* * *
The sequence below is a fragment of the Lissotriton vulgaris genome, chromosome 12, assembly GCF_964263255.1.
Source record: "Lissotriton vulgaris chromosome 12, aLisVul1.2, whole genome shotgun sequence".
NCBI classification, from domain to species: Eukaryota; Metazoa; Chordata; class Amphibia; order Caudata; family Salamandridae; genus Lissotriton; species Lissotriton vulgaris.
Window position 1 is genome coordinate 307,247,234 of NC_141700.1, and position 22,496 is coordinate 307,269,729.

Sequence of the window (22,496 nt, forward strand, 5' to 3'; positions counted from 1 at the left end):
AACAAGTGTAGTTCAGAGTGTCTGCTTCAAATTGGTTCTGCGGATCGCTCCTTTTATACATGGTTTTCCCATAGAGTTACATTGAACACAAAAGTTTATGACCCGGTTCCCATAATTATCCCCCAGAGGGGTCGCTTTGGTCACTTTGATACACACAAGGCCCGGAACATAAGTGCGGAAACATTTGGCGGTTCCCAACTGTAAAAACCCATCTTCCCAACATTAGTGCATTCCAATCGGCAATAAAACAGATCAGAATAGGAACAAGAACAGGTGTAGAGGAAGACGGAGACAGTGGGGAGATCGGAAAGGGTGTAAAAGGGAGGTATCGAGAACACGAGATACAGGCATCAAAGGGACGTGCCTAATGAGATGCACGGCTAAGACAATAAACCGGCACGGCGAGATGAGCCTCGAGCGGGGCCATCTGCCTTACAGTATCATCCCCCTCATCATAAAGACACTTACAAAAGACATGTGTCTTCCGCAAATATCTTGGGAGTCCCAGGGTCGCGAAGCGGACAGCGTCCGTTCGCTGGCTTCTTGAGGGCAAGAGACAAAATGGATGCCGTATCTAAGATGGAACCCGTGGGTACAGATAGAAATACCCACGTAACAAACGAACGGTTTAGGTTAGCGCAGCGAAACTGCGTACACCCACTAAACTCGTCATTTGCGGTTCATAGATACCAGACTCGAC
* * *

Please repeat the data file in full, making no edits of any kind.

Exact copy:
The sequence below is a fragment of the Lissotriton vulgaris genome, chromosome 12, assembly GCF_964263255.1.
Source record: "Lissotriton vulgaris chromosome 12, aLisVul1.2, whole genome shotgun sequence".
NCBI classification, from domain to species: Eukaryota; Metazoa; Chordata; class Amphibia; order Caudata; family Salamandridae; genus Lissotriton; species Lissotriton vulgaris.
Window position 1 is genome coordinate 307,247,234 of NC_141700.1, and position 22,496 is coordinate 307,269,729.

Sequence of the window (22,496 nt, forward strand, 5' to 3'; positions counted from 1 at the left end):
AACAAGTGTAGTTCAGAGTGTCTGCTTCAAATTGGTTCTGCGGATCGCTCCTTTTATACATGGTTTTCCCATAGAGTTACATTGAACACAAAAGTTTATGACCCGGTTCCCATAATTATCCCCCAGAGGGGTCGCTTTGGTCACTTTGATACACACAAGGCCCGGAACATAAGTGCGGAAACATTTGGCGGTTCCCAACTGTAAAAACCCATCTTCCCAACATTAGTGCATTCCAATCGGCAATAAAACAGATCAGAATAGGAACAAGAACAGGTGTAGAGGAAGACGGAGACAGTGGGGAGATCGGAAAGGGTGTAAAAGGGAGGTATCGAGAACACGAGATACAGGCATCAAAGGGACGTGCCTAATGAGATGCACGGCTAAGACAATAAACCGGCACGGCGAGATGAGCCTCGAGCGGGGCCATCTGCCTTACAGTATCATCCCCCTCATCATAAAGACACTTACAAAAGACATGTGTCTTCCGCAAATATCTTGGGAGTCCCAGGGTCGCGAAGCGGACAGCGTCCGTTCGCTGGCTTCTTGAGGGCAAGAGACAAAATGGATGCCGTATCTAAGATGGAACCCGTGGGTACAGATAGAAATACCCACGTAACAAACGAACGGTTTAGGTTAGCGCAGCGAAACTGCGTACACCCACTAAACTCGTCATTTGCGGTTCATAGATACCAGACTCGAC